What underground comix taught us
As a teenager in the mid-1970s I felt it my duty to obtain every single copy of Zap comix at the local head shop. (Remember head shops, those purveyors of bongs, black lights, tee shirts and incense?) That first generation of underground comics was uncouth and rude, and contained endless scenes of hippies having sex and/or getting stoned.
The second generation of comix arrived in the 1980s after some of the first-gen artists took a breather and then came back with refreshed vision. This second generation was far better in artistic and narrative scope. Titles included Weirdo, Hate, Love and Rockets, Deadeye, Unsupervised Existence, Concrete, Frank, and others too numerous to cite. These new comix raised the art form to a much higher level.
I’ve still got a bin of those battered and yellowing first-generation comix today in my basement. Most of whatever charm they ever had has vanished with the years, but I retain them out of historic interest. Many of my 1980s titles are neatly lined up in my bookcase, for that was the decade that saw the birth of the graphic novel, bound like a large format paperback.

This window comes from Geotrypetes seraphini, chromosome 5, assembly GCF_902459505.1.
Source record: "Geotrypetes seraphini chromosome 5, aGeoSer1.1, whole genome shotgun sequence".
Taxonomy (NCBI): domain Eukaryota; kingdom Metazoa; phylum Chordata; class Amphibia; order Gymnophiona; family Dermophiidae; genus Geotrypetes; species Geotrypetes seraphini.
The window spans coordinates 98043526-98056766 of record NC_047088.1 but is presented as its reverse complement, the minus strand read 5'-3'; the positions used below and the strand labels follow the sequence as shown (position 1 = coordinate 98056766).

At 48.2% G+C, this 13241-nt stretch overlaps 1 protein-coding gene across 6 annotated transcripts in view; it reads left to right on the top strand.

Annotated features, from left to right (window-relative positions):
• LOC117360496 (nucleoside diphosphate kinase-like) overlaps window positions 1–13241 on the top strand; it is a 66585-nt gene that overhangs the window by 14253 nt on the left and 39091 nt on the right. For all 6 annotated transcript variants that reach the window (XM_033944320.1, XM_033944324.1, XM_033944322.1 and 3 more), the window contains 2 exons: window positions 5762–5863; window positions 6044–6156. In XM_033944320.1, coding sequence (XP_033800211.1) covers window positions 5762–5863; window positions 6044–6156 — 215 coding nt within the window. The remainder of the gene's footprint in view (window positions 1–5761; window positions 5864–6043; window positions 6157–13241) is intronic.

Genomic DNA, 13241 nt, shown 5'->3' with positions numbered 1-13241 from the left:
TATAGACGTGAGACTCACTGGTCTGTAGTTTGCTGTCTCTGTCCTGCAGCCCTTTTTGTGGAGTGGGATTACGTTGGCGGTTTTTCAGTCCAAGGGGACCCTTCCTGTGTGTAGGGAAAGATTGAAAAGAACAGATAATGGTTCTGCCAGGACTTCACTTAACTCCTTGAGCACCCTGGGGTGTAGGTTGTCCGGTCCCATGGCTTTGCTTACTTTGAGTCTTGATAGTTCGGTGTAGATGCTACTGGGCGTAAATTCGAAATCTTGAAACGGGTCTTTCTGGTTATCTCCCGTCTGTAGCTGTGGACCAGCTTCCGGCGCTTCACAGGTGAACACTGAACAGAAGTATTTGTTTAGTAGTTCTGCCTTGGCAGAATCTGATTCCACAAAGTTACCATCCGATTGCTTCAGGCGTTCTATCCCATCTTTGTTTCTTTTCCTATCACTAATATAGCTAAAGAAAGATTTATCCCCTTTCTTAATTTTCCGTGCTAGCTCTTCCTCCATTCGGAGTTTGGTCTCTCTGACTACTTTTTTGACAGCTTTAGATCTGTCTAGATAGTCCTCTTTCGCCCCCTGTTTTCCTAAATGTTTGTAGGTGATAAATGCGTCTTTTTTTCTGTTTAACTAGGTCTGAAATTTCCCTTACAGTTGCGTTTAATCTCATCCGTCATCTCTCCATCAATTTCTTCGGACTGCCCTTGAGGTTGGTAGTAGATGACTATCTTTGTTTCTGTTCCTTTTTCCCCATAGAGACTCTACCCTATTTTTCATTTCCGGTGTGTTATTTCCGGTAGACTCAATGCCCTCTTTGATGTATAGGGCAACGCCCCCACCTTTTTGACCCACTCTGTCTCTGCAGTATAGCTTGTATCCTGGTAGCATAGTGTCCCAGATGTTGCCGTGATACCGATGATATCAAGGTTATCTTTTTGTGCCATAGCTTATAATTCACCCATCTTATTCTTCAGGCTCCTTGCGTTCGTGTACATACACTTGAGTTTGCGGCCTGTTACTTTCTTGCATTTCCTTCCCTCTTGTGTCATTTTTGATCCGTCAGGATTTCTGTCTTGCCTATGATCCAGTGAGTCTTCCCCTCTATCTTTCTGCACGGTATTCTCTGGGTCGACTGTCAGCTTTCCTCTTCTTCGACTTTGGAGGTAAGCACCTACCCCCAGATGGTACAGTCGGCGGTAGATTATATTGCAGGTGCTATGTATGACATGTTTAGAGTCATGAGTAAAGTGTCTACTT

Graphic novels became serious when Maus won the Pulitzer Prize, and the art form exploded in every direction, advancing by leaps and bounds to push the boundaries of conventional narrative and artistic vision. The best graphic novels have affected me — as a reader — as deeply as conventional novels have, but in a slightly different manner: they lack expository prose, and they possess images. So a graphic novel strokes and piques a slightly different area of the brain than a bookstore novel would. One can also say of a graphic novel that its art affects the viewer just as profoundly as “real” art in a gallery would, although the individual images are smaller and there are blocks of text involved. It’s definitely real art, there’s no question. And it’s accompanied by real narratives.
Graphic novels have become so mainstream that all Barnes & Noble and Borders bookstores offer a big selection. Every city has comic book stores that specialize in regular comic books and graphic novels. There are web sites, journals, blogs and YouTube videos about graphic novels. Dozens of movies have been made of many of these graphic novels, including American Splendour, V for Vendetta and Watchmen. Graphic novels have changed our notions of what art can be, and what a story is. And it all blossomed forth from those first 1960s underground comix at the head shops, because those early artists were the first to open up their minds, step past the limits of conventional taste and and begin exploring.